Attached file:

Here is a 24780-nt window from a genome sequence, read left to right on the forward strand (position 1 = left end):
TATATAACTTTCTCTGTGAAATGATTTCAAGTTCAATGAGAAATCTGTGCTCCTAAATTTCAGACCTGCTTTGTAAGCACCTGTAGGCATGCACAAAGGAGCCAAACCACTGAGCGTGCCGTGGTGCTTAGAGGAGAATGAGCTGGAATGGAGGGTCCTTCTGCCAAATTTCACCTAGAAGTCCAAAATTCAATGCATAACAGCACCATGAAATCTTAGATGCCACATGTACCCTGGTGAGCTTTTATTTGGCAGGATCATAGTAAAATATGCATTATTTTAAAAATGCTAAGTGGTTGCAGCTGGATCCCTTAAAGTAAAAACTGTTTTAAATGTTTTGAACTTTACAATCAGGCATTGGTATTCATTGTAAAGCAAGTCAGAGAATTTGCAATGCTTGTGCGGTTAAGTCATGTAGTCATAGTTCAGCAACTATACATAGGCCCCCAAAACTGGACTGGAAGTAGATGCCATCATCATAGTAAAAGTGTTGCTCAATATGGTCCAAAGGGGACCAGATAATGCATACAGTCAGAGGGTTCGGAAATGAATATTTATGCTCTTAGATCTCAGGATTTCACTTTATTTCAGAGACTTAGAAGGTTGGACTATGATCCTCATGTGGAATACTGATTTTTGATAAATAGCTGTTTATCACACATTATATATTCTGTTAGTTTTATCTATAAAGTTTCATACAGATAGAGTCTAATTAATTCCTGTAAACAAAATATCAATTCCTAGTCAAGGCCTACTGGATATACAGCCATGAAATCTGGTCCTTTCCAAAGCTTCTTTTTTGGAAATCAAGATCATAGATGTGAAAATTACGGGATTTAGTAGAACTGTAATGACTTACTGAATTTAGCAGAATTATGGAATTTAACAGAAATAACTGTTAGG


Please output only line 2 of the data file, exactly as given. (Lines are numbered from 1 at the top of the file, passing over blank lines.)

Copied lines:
TATATAACTTTCTCTGTGAAATGATTTCAAGTTCAATGAGAAATCTGTGCTCCTAAATTTCAGACCTGCTTTGTAAGCACCTGTAGGCATGCACAAAGGAGCCAAACCACTGAGCGTGCCGTGGTGCTTAGAGGAGAATGAGCTGGAATGGAGGGTCCTTCTGCCAAATTTCACCTAGAAGTCCAAAATTCAATGCATAACAGCACCATGAAATCTTAGATGCCACATGTACCCTGGTGAGCTTTTATTTGGCAGGATCATAGTAAAATATGCATTATTTTAAAAATGCTAAGTGGTTGCAGCTGGATCCCTTAAAGTAAAAACTGTTTTAAATGTTTTGAACTTTACAATCAGGCATTGGTATTCATTGTAAAGCAAGTCAGAGAATTTGCAATGCTTGTGCGGTTAAGTCATGTAGTCATAGTTCAGCAACTATACATAGGCCCCCAAAACTGGACTGGAAGTAGATGCCATCATCATAGTAAAAGTGTTGCTCAATATGGTCCAAAGGGGACCAGATAATGCATACAGTCAGAGGGTTCGGAAATGAATATTTATGCTCTTAGATCTCAGGATTTCACTTTATTTCAGAGACTTAGAAGGTTGGACTATGATCCTCATGTGGAATACTGATTTTTGATAAATAGCTGTTTATCACACATTATATATTCTGTTAGTTTTATCTATAAAGTTTCATACAGATAGAGTCTAATTAATTCCTGTAAACAAAATATCAATTCCTAGTCAAGGCCTACTGGATATACAGCCATGAAATCTGGTCCTTTCCAAAGCTTCTTTTTTGGAAATCAAGATCATAGATGTGAAAATTACGGGATTTAGTAGAACTGTAATGACTTACTGAATTTAGCAGAATTATGGAATTTAACAGAAATAACTGTTAGG